MedCity Influencers

The Future of Healthcare: Obamacare, Allied Health, and More

President Obama signing the Patient Protection and Affordable Care Act Wikipedia / Wikimedia Commons / CC0   The Affordable Care Act’s implementation has been a process seemingly cursed with difficulty; the launch of healthcare.gov was overwhelmingly negative and millions of Americans wrongfully losing their coverage certainly wasn’t a good sign. Some states have chosen to expand their medicaid options, […]

President Obama signing the Patient Protection and Affordable Care Act

 

The Affordable Care Act’s implementation has been a process seemingly cursed with difficulty; the launch of healthcare.gov was overwhelmingly negative and millions of Americans wrongfully losing their coverage certainly wasn’t a good sign. Some states have chosen to expand their medicaid options, and various businesses expect to be affected by the new law in different ways.

The short-term effects of Obamacare mostly seem to be confusion at this point, but down the road it seems that one of the biggest impacts of the new healthcare legislation will be the potential increase in jobs. We can also expect expanded roles for advanced practice practitioners in basic healthcare.

Hiring Due to Obamacare

As Obamacare begins in earnest, more than 40 million new patients will enter the healthcare system nationwide. This influx will create a hiring need for a number of positions, even in industries that aren’t inherently health-related, such as IT. Since the new healthcare laws require that plans offer all forms of health coverage, including mental health, the demand for new talent will be especially varied.

Picturing Expanding Medicaid: blue states chose to expand medicaid, red states did not. Grey are still in debate.

 

Medical coding, in particular, is expected to see tremendous growth in talent demand. The healthcare industry will soon be transitioning to the new ICD-10 coding system, increasing the amount of expertise and knowledge that coders must be aware of when they come to the office. It will also take longer for medical coders to transcribe both inpatient and outpatient charts. This drop in productivity, paired with an increase in the number of treated patients, means that demand for medical coders under both ICD-10 and the medical system after the Affordable Care Act will be higher than ever before.

Some medical professionals also believe that demand for nurse practitioners and physician assistants will increase dramatically. In many cases, these healthcare workers can do the same job as a fully licensed doctor, including prescribing medications and ordering some tests, at 45-55% of the cost of the primary care physician. In a medical system that stresses cost-reduction efforts, care from these professionals will be emphasized. Some reports have also shown that advanced practice practitioners make for more satisfied patients, and that they provide more efficient health care delivery.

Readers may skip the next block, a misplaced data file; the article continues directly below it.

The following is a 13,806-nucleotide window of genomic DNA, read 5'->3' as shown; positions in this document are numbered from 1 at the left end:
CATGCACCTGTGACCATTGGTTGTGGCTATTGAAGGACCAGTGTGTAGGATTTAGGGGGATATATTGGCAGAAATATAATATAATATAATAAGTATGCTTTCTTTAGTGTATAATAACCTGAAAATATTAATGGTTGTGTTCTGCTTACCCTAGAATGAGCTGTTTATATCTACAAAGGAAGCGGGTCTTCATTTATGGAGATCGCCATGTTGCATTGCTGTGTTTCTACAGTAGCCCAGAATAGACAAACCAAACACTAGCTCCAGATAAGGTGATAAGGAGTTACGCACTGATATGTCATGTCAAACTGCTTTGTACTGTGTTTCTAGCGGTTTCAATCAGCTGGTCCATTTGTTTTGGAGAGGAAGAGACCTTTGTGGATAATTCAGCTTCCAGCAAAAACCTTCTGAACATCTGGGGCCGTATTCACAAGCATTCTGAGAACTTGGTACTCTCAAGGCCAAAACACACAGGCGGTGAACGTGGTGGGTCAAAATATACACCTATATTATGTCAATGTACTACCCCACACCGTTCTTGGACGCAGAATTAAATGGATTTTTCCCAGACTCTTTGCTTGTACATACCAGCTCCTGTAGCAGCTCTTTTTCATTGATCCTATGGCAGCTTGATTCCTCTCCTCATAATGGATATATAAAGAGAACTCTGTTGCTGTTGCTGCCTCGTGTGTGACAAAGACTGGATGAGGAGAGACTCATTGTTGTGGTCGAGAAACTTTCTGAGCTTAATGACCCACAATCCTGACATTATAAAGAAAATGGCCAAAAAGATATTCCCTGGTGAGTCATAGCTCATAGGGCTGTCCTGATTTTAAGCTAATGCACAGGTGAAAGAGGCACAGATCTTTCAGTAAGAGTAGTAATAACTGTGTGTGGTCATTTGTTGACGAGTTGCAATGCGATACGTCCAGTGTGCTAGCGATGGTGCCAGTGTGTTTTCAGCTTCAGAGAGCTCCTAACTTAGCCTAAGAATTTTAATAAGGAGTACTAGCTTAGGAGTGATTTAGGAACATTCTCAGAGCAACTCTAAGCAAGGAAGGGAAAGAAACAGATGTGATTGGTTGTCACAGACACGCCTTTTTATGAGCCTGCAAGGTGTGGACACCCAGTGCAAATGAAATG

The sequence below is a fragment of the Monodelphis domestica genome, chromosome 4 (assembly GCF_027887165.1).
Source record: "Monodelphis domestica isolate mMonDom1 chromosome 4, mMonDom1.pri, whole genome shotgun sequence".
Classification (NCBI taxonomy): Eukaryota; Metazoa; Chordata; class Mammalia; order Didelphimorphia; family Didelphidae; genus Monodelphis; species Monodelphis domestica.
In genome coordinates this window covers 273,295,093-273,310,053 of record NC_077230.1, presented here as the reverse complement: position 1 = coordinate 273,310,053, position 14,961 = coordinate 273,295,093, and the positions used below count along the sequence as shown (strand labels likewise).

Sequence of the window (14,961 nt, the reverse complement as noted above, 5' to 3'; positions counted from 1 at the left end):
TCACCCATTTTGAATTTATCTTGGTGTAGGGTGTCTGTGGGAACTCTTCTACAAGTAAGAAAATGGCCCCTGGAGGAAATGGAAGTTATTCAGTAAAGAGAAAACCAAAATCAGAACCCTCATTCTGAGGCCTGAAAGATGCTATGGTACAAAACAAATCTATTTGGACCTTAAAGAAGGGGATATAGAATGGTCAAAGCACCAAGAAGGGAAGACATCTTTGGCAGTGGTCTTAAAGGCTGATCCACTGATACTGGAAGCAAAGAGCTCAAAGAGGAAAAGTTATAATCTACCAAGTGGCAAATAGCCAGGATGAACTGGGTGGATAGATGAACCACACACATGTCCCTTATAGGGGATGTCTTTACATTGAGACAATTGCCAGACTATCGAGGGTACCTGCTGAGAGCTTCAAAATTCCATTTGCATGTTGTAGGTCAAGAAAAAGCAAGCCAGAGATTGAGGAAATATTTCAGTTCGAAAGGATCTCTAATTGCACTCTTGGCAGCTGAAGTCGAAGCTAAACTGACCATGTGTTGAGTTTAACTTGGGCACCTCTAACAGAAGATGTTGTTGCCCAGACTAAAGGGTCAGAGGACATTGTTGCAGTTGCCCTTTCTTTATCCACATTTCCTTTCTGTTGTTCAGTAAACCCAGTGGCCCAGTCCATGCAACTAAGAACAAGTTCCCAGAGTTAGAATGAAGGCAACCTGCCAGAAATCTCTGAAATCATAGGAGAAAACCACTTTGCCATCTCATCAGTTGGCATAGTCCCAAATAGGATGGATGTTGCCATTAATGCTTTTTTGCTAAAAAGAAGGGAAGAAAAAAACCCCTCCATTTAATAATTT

Also included in the list of industries to increase hiring as an indirect effect of new healthcare legislation are the insurance industry, legal advocates for all parties involved, information technology specialists, management consultants, and customer service representatives. There will also be a relatively new type of position, the health navigator, who will be charged with helping new subscribers to the system find the coverage that’s right for them. The navigators will help citizens file the appropriate paperwork and work their way through the healthcare bureaucracy. The expected pay for a navigator, starting out, is $20 per hour.

An Apple a Day Keeps the Nurse Practitioner Away?

NPs are trained for patient care.

 

Fewer and fewer medical students are choosing to pursue careers in primary care. This is because primary care physicians are often burdened with paperwork and find that they must haggle with insurers over reimbursement. With an aging baby boomer population, as well as a dramatic increase in new patients in the system in upcoming years, many health experts believe that advanced practitioners can fill the primary care gap that medical students are unwilling or unable to fill. In most states, nurse practitioners are able to prescribe commonly used controlled substances for their patients. In 2010, a study in Academic Medicine predicted that by 2025 most primary care will be delivered by nurse practitioners and physician assistants.

Advanced practitioners are generally confident in their ability to provide primary care. With educational backgrounds that very clearly highlight the patient experience over research, they provide a pragmatic approach to patient care at a drastically lower cost than a physician.

 

Written by Ian Morrow

Ian Morrow is a writer and higher education professional living in the Greater Cleveland area. With about two years’ experience writing academic and marketing pieces, Ian happily wears many hats and, despite lack of formal experience in some content fields, strives to write to industry standards with integrity by focusing on research. Ian graduated from the University of Chicago in 2011 and is now pursuing a master’s degree in higher education administration. His other interests include international affairs, French language and literature, Science Fiction, and topics in Intersectionality. Ian is a regular contributor to the AIMS blog. Follow him on Twitter @eendeebo.

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